1405 SW Vermont St.
Portland OR 97219
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Filtering by Category: appetizer

Recipe: Crisp Parsnip Latkes

Sarah West

Try this twist on the classic potato latke featuring one of the season's tastiest new arrivals. Parsnips sweeten up with each frosty night and are just starting to reach peak flavor in December. As a bonus, parsnips don't have as much starch as potatoes, so you can skip the soaking and squeezing step.

Makes 24 Latkes, Serves 6


2 pounds (900 grams) medium to large parsnips, peeled & any woody core removed
1 small onion
2 to 4 heaping tablespoons unbleached all-purpose flour or potato starch
1 teaspoon kosher salt
1/2 teaspoon baking powder
Freshly ground white pepper
2 to 4 large eggs, lightly beaten
Mild oil with a medium-high smoke point, such as grapeseed, sunflower, or avocado, for pan-frying
Coarse finishing salt, such as Maldon sea salt
1 lemon
Optional accompaniments: applesauce, roasted smashed apples and pears and/or crème fraîche
1. Using the large holes of a box grater or a food processor fitted with the grating disk, grate the parsnips. You should have about 5 cups (730 grams). The parsnips may discolor slightly as they stand, but don’t worry. Grate the onion on the large holes of the box grater or fit the processor with the metal S blade and grate. It should look like pulp; mince or discard any large onion pieces.

2. In a large bowl, stir together parsnips, onion, 2 heaping tablespoons flour, salt, 1/2 teaspoon baking powder, and a few grinds of pepper. Stir in 2 eggs. If the mixture seems dry, add the remaining flour, baking powder, and eggs.

3. Line 2 or 3 sheet pans with paper towels. Place the prepared pans, the latke batter, a large spoon, and a spatula near the stove. Heat 1 or 2 large skillets over medium heat. Generously film the skillet(s) with oil (not more than 1/4-inch/6 millimeters deep). When the oil is shimmering and a tiny bit of batter sizzles on contact, start spooning in the latke batter, making sure to add both solids and liquid. Using the back of the spoon, flatten each spoonful into a circle 3 to 4 inches (7.5 to 10 centimeters) in diameter. Do not crowd the latkes in the pan. You'll get 4 or 5 latkes in a 12-inch (30.5-centimeter) skillet.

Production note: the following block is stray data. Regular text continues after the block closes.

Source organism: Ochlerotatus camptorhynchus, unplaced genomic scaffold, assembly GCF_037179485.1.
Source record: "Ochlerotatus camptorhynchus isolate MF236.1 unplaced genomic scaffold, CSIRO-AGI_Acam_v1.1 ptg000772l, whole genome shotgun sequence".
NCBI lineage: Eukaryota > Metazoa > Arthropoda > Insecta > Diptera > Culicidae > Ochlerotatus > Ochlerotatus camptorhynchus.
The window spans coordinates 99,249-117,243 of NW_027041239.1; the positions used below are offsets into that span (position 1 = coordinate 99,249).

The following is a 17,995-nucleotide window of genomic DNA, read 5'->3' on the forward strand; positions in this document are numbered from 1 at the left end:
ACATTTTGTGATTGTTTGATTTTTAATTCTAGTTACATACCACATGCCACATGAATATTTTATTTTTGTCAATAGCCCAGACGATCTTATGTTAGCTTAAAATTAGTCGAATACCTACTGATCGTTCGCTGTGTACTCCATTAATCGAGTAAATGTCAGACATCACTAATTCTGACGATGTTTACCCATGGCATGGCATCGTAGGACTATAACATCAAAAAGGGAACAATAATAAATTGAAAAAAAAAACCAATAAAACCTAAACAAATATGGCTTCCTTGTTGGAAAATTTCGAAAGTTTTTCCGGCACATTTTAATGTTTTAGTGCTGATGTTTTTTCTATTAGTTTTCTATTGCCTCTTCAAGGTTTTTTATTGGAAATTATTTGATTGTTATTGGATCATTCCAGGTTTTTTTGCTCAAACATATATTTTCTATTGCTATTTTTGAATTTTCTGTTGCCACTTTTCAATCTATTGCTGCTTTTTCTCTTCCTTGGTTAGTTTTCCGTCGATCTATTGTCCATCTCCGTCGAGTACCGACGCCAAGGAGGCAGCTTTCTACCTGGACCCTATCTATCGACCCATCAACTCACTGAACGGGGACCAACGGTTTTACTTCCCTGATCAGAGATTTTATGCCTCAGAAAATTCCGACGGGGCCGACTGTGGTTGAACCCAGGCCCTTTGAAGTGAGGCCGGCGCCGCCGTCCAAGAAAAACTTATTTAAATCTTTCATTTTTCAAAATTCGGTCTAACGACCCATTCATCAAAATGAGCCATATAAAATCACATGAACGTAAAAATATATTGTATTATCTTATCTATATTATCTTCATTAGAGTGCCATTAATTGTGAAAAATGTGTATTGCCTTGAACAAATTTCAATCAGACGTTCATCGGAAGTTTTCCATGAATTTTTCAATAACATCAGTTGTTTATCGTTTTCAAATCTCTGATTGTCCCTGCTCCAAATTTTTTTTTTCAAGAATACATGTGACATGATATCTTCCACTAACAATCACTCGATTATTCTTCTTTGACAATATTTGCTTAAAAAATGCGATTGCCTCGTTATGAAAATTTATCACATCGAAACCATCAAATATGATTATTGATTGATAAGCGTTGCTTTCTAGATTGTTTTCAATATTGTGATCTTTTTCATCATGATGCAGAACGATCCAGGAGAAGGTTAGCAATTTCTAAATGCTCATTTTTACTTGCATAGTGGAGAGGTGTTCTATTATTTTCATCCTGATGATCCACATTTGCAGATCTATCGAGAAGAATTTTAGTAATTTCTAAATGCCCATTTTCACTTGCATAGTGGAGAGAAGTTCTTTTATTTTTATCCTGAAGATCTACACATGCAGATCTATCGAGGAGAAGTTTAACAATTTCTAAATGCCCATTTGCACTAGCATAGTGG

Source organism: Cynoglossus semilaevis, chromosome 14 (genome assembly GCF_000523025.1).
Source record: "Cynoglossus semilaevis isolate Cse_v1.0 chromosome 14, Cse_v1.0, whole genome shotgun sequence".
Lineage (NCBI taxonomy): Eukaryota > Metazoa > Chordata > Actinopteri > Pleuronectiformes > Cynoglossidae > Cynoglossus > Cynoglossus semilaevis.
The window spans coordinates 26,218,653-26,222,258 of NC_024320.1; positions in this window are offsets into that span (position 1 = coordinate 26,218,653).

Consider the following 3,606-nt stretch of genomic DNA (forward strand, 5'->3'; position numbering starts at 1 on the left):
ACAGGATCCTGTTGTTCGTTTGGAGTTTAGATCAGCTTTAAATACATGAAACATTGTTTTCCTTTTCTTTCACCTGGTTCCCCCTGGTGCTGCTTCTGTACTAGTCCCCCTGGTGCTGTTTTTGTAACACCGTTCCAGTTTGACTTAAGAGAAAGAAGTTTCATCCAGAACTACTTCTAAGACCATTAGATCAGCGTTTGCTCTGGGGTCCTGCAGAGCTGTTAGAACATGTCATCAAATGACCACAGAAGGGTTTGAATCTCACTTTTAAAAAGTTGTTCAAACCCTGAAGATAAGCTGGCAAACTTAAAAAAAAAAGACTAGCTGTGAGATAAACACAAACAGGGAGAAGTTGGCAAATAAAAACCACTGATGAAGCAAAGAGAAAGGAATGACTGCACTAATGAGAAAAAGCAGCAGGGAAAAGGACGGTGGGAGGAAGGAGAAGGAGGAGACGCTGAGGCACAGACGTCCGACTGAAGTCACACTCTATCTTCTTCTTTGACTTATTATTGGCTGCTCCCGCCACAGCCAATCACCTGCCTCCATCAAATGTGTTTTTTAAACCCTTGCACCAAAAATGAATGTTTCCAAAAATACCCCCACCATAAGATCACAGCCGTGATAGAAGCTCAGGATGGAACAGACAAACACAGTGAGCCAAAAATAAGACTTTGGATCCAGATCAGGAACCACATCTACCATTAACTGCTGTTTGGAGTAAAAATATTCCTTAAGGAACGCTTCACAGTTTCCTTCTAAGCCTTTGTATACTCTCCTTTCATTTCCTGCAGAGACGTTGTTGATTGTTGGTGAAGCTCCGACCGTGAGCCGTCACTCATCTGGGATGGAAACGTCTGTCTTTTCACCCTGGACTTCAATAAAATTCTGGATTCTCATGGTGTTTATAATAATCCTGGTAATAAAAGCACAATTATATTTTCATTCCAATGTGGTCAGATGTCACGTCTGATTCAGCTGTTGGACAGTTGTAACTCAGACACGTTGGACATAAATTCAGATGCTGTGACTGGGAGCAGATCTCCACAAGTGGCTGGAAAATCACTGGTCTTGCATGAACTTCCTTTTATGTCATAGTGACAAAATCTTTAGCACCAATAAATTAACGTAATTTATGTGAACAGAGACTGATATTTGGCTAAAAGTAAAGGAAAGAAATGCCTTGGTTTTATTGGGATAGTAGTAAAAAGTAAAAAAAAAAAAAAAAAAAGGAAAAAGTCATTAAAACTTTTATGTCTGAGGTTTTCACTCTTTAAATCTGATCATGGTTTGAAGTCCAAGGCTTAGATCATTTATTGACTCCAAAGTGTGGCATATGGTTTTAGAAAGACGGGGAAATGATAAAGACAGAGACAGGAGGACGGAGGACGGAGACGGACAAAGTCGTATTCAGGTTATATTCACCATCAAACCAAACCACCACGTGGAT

Recipe by Amelia Saltzman.



Pickled Shrimp and Celery

Sarah West

Shrimp season is on its way out - celebrate the last hauls of the year with this unique preparation. Not as acidic as most vinegar pickles, think of the brine as a marinade, infusing both ingredients with delicacy and aroma. Picked Dungenness crab would make a decadent substitute, though may fare better when tossed with the celery post-pickling (just before serving) to avoid a vinegar takeover of its buttery qualities.

Serve for the salad course or make it the main dish with a side of roasted sweet potatoes or delicata squash slices.

Serves 6 as a side dish


For the pickling brine
1/2 Cup rice wine vinegar
1/2 Cup mirin
2 Tablespoons sugar
2 Thick slices fresh ginger
5 Black peppercorns
5 Juniper berries
1 Cinnamon stick

2 Bunches celery, outer stalks removed until just the tender heart stalks and their blanched leaves remain
1 Cup white wine
8 Black peppercorns
2 Bay leaves
1 1/2 - 2 pounds shrimp
Really good extra-virgin olive oil
2 Tablespoons chopped fresh chives

1. Put all of the pickling brine ingredients in a non-reactive pot along with one cup of water and cook over medium heat, stirring occasionally, until the sugar has dissolved. Pour the brine into a wide shallow dish. Can be make up to 1 week in advance. Keep refrigerated.

2. Keep the celery hearts whole and put them into a large pot with the wine, bay leaves, and a generous pinch of salt. Add just enough water to cover the celery. Cover and simmer over medium heat until the celery is crisp-tender when pierced with a knife, 25-30 minutes. Transfer the celery to a cutting board. Cut the hearts crosswise into 1/2-inch-thick pieces and add them to the pickling brine.

3. Using the same pot and liquid in which you cooked the celery, poach the shrimp until just cooked (if still in their shell, leave it on until after they are cooked to avoid them curling to tightly or flaring into a "butterfly"). Drain the shrimp in a colander, peel (if necessary), and put in a bowl. Pour the celery and pickling brine over the shrimp; make sure everything is submerged. If there isn't enough brine to cover everything completely, just give the celery and shrimp a turn now and then. Cover, refrigerate, and allow the shrimp and celery to "pickle" for about an hour.

4. Use a slotted spoon to transfer the shrimp and celery to plates. Drizzle with olive oil, season with salt and pepper, and garnish with celery leaves and chopped chives. Serve cold.

Based on a recipe from Canal House Cooks Every Day, by Christopher Hirsheimer & Melissa Hamilton.

Wild Mushroom and Herb Polenta

Sarah West

A quintessential fall recipe, pairing earthy wild mushrooms with the zesty brightness of fresh herbs, most of which will hang on until the first frost. Built like a pizza, this dish is easy to assemble and brings a touch of effortless elegance to the weeknight table. Serve with a salad of baby lettuces and frisee tossed in a light vinaigrette. 

Serves 2


4 Tablespoons olive oil
4 Cups wild mushrooms (chanterelles, porcini, hedgehog, etc.), brushed clean, large ones halved or even quartered
2 Garlic cloves, crushed
1 Tablespoon chopped fresh tarragon
1 Tablespoon chopped fresh thyme
1 Tablespoon truffle oil (optional - could also used truffle salt from Springwater Farm in place of regular salt)
Salt and black pepper
2 1/2 Cups stock (chicken or vegetable)
1/2 Cup polenta
3 oz Parmesan, grated
2 1/2 Tablespoons butter
1 Teaspoon finely chopped fresh rosemary
1 Tablespoon chopped chervil (sub parsley if unavailable)
4 oz soft-ripened cheese (such as Fraga Farm camembert or Willamette Valley Cheese brie), cut into thin slices

1. Heat half of the olive oil in a large frying pan over medium-high heat. Once hot, add half of the mushrooms and fry just until cooked, 5-10 minutes; try not to move them much so you get golden-brown patches on their surface. Remove from the pan and repeat with the rest of the mushrooms and oil. Off the heat, return all the mushrooms to the pan and add the garlic, tarragon, thyme, truffle oil, and some salt and pepper. Keep warm.